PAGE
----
“Some hae meat and canna eat,
And some wad eat that want it,
But we hae meat and we can eat,
And sae the Lord be thankit.”
― Robert Burns
Friday, January 25th is Robert Burns Day (..errr Rabbie Burns as the Scots would say). This means that there will be haggis in my belly and single malt scotch pouring down my throat. After all, some part of my genetic make-up is of Scottish origin, making it my patriotic duty to drink, recite 200 year old poetry, and then drink some more.
So, who is this Rabbie Burns and why do we drink to thee? *Robert Burns is one of Scotland’s most important literary figures and is best known for his famous, and often funny, songs and poetry. Burns was an inspiring and passionate pioneer of his generation and is regarded as Scotland’s National Bard. Although Burns only lived to the age of 37, he enjoyed an eventful life and produced an astonishing amount of great literary work during his career. Since his death in 1796, Burns remains one of the most celebrated figures in Scottish history and culture, demonstrated by the annual Burns Night celebrations held worldwide on his birthday, January 25th, each year. Check out the animated video summary of his life below.
Although Scotch eggs wouldn’t traditionally be included on a Burns Dinner menu (it would be like adding popcorn to your Thanksgiving table), I think they will make the perfect snack / pre-haggis appetizer for the whisky slurring party mate’s we’re celebrating with. And… what exactly is a Scotch egg? A Scotch egg consists of a hard-boiled egg wrapped in sausage meat, coated in breadcrumbs and deep-fried. Often a considered a snack or “picnic food”, in the UK pre-packaged, plastic-wrapped Scotch eggs are commonly sold at the local grocery store. I was first introduced to this protein staple at a TFC (Toronto Football Club, that’s soccer for you Northerners), and instantly became hooked. An egg wrapped in sausage meat, breaded, deep-fried and served with a pint at a football game; I am either very Scottish or that is the most brilliant combination ever.
Preparing homemade Scotch Eggs
Inspired by Simon Rimmer, BBC Food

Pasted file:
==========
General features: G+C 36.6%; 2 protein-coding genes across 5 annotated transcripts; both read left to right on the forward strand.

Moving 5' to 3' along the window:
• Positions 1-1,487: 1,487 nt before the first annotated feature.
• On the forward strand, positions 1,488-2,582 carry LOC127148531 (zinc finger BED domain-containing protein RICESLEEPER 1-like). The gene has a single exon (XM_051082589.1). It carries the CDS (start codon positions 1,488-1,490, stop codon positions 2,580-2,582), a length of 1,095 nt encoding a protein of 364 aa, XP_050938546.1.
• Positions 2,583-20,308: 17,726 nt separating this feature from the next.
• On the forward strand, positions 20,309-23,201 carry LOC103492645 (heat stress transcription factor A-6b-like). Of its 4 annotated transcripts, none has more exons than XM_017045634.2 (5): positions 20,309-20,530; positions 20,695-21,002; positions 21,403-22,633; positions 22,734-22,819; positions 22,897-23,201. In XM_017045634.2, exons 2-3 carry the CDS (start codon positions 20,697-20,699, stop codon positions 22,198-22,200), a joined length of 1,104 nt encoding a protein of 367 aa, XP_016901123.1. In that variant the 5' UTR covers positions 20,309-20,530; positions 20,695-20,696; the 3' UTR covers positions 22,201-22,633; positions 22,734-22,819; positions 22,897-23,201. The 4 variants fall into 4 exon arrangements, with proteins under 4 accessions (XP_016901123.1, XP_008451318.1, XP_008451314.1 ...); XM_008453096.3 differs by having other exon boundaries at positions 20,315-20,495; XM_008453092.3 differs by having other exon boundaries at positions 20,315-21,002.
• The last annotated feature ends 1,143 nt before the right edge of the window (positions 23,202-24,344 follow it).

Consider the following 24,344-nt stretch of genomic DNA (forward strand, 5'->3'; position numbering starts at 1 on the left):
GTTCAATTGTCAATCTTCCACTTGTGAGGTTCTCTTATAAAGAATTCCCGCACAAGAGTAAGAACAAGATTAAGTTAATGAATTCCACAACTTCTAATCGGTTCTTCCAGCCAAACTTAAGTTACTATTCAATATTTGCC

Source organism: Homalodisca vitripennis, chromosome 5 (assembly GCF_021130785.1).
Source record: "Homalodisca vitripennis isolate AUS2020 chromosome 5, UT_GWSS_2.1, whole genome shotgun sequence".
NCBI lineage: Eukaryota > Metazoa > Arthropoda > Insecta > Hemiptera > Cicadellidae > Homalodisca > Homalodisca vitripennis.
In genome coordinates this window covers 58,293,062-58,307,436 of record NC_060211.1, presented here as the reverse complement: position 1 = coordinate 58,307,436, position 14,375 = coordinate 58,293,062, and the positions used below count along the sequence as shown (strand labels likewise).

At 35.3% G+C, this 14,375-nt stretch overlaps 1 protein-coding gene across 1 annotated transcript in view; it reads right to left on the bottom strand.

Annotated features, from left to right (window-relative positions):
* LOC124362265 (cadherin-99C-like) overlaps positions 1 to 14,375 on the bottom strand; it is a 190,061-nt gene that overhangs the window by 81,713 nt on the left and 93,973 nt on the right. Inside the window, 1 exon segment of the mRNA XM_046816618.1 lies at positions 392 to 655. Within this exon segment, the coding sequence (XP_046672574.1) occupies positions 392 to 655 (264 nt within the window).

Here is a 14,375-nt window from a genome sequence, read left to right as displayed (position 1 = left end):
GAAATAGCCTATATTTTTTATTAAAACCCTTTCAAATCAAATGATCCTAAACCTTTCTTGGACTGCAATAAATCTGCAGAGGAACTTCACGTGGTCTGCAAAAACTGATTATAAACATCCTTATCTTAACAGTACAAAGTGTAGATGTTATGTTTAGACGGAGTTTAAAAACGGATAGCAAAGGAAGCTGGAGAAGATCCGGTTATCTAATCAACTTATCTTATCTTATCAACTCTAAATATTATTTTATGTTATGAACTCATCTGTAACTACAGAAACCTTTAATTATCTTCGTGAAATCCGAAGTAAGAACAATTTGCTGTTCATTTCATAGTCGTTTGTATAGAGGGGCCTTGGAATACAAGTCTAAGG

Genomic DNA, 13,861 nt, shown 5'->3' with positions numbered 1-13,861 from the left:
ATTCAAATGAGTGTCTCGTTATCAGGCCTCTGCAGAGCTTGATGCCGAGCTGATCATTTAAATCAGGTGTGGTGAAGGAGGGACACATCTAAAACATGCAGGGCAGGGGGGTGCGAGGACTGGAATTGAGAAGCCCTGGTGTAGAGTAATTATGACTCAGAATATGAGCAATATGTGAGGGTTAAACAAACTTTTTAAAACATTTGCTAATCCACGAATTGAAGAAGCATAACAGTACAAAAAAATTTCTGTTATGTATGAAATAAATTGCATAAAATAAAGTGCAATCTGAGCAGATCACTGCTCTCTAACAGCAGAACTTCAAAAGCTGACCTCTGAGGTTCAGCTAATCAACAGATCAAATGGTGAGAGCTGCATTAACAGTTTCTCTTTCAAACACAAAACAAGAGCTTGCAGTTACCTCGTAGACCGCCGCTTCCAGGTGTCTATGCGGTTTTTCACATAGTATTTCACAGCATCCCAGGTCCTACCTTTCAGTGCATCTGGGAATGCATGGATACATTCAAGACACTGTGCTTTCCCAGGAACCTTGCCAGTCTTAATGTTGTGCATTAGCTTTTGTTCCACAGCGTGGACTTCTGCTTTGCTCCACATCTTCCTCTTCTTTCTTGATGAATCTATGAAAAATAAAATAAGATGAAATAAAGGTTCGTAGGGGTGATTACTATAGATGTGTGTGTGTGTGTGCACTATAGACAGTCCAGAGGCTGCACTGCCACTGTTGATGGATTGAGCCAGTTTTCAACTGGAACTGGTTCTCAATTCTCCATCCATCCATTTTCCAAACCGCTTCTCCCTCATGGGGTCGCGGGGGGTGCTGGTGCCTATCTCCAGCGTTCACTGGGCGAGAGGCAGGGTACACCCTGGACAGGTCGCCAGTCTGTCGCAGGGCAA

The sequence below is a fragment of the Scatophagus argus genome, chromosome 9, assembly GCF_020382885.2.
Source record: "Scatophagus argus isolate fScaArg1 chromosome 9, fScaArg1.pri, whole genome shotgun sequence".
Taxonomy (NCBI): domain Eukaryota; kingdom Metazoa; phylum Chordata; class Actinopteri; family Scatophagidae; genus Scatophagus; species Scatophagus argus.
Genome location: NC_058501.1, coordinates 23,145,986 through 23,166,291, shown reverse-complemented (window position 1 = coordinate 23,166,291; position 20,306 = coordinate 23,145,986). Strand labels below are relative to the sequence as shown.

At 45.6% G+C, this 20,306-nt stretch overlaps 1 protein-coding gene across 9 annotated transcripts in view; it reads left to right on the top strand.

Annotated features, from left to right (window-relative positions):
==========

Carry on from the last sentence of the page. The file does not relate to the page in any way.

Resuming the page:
Prep time: about 30 minutes
Makes: 4 hearty eggs (a whole 1 eats like a meal)
- 4 large free-range eggs
- sausage meat from 6 large sausages (English bangers
- 1 spring onion, very finely chopped
- 1 tsp Worcestershire sauce
- salt and freshly ground black pepper
- 1/2cup flour, seasoned with salt and freshly ground black
- freshly ground black
- 1 free-range egg, beaten
- 1/2 cup breadcrumbs
- vegetable oil, for deep frying
1. Place the eggs, still in their shells, in a pan of cold salted water with a dash of baking sode (baking soda helps to remove the egg shells).
2. Place over a high heat and bring to the boil, then reduce the heat to simmer for exactly nine minutes.
3. Drain and cool the eggs under cold running water, then peel.
4. Mix the sausage meat with the Worcestershire sauce, spring onion in a bowl and season well with salt and freshly ground black pepper.
5. Divide the sausage meat mixture into four and flatten each out on a clean, well-floured surface into ovals about 5 inches long and 3 inches at its widest point.
6. Place the seasoned flour onto a plate, then dredge each boiled egg in the flour.
7. Place each onto a sausage meat oval, then wrap the sausage meat around each egg. Make sure the coating is smooth and completely covers each egg.
8. Dip each sausage meat-coated egg in the beaten egg, rolling to coat completely, then dip and roll into the breadcrumbs to completely cover.
9. Heat the oil in a deep heavy-bottomed pan, until a breadcrumb sizzles and turns brown when dropped into it. (CAUTION: hot oil can be dangerous. Do not leave unattended.)
10. Carefully place each scotch egg into the hot oil and deep-fry for 8-10 minutes, until golden and crisp and the sausage meat is completely cooked.
11. Carefully remove from the oil with a slotted spoon and drain on paper towel.
Note: Scotch eggs are to be enjoyed cold. Make fresh so they outer crust stays crispy but wait at least 30 minutes before serving.
A Bard’s Epitaph
Is there a whim-inspired fool,
Owre fast for thought, owre hot for rule,
Owre blate to seek, owre proud to snool,
Let him draw near;
And owre this grassy heap sing dool,
And drap a tear.
Is there a bard of rustic song,
Who, noteless, steals the crowds among,
That weekly this area throng,
O, pass not by!
But, with a frater-feeling strong,
Here, heave a sigh.
Is there a man, whose judgment clear
Can others teach the course to steer,
Yet runs, himself, life’s mad career,
Wild as the wave,
Here pause-and, thro’ the starting tear,
Survey this grave.
The poor inhabitant below
Was quick to learn the wise to know,
And keenly felt the friendly glow,
And softer flame;
But thoughtless follies laid him low,
And stain’d his name!
Reader, attend! whether thy soul
Soars fancy’s flights beyond the pole,
Or darkling grubs this earthly hole,
In low pursuit:
Know, prudent, cautious, self-control
Is wisdom’s root.
*Information from visitscotland.comAdd to favorites